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Global Institute of Logistics and Cirrus Logistics to Conduct Berthing Analysis Study

June 8, 2012

The Global Institute of Logistics and strategic partner Cirrus Logistics have announced details of a collaborative berthing analysis study into the berthing requirements of global ports.

Shipping lines are striving for ever greater savings in fuel consumption; a development that has led to a slowing down of the supply chain and the incorporation of ‘slow steaming’ into maritime supply chain models.

The net result of slow steaming is a need to ‘recapture’ lost time at port, and as such, the attention of shipping lines and ship owners has moved into process improvement. The need to optimise the berthing process is fast becoming a ‘megatrend’; a valuable piece of the pie that is being examined more thoroughly than ever.

Based on its initial research, the Global Institute of Logistics has determined that there is little in the way of IT best practice to support this. Port Authorities are trying to accomplish these efficiencies using standard tools like spread sheet software; a process that falls short of the industry’s increasingly complex demands. Looking across the verticals, however, the Institute has determined that a ‘best of breed’ model exists in the Oil/Gas/Bulk materials sector; a model it believes is transferable into cargo logistics.

Decision support specialists Cirrus Logistics have been invited to join the Institute and share their experience across its network. Cirrus Logistics has extensive experience working with Ports and marine terminals. While their ‘SEABERTH’ software, an operational berth scheduling tool incorporating tactical / strategic simulation capabilities, is principally used in the Oil/Gas/Bulk materials sectors, the Institute believes that this best practice demonstrates all the hallmarks of offering a solution capable of being tailored to a myriad of port berthing requirements and cargo handling operations.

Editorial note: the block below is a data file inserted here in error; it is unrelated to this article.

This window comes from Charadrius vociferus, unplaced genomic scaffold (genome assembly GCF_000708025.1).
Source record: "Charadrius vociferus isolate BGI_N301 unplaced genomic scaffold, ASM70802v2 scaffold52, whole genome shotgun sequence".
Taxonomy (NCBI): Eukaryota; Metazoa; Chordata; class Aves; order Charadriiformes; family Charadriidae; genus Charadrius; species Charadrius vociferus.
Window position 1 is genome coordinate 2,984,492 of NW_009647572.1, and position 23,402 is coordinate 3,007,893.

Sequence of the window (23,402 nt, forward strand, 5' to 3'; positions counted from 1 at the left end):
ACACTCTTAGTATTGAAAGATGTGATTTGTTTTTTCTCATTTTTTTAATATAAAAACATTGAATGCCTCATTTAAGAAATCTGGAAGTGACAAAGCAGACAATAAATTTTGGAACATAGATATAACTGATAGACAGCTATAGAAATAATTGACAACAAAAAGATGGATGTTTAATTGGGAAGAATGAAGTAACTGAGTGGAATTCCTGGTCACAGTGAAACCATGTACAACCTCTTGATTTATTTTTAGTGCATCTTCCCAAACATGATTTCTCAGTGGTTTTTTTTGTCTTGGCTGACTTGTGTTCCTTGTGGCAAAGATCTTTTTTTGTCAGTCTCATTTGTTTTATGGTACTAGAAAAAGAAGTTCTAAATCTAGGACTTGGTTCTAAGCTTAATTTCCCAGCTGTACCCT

While much feedback the Institute has received to date on berthing is anecdotal, its work with Cirrus Logistics will help determine optimal governance models, what can be learnt from the process, and how this data can be developed into best practice procedures. Through its research, the Institute expects to be able to establish, for the first time, a financial cost model for berthing operations.

The Institute and Cirrus Logistics plan to publish the results of their work as a whitepaper, which will try to examine the key performance indicators on mooring, piloting, towage, and all the areas that comprise modern berthing operations.